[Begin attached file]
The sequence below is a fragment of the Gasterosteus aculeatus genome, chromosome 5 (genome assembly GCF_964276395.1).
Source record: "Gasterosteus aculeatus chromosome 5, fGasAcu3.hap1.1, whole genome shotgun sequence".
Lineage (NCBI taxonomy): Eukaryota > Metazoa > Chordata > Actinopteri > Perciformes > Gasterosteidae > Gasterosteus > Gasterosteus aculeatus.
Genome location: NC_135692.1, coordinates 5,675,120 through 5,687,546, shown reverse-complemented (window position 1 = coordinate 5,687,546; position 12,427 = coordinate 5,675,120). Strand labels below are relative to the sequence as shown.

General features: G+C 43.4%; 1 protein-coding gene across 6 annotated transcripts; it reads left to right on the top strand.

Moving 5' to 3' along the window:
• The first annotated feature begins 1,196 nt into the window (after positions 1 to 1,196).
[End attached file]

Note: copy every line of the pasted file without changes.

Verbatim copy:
The sequence below is a fragment of the Gasterosteus aculeatus genome, chromosome 5 (genome assembly GCF_964276395.1).
Source record: "Gasterosteus aculeatus chromosome 5, fGasAcu3.hap1.1, whole genome shotgun sequence".
Lineage (NCBI taxonomy): Eukaryota > Metazoa > Chordata > Actinopteri > Perciformes > Gasterosteidae > Gasterosteus > Gasterosteus aculeatus.
Genome location: NC_135692.1, coordinates 5,675,120 through 5,687,546, shown reverse-complemented (window position 1 = coordinate 5,687,546; position 12,427 = coordinate 5,675,120). Strand labels below are relative to the sequence as shown.

General features: G+C 43.4%; 1 protein-coding gene across 6 annotated transcripts; it reads left to right on the top strand.

Moving 5' to 3' along the window:
• The first annotated feature begins 1,196 nt into the window (after positions 1 to 1,196).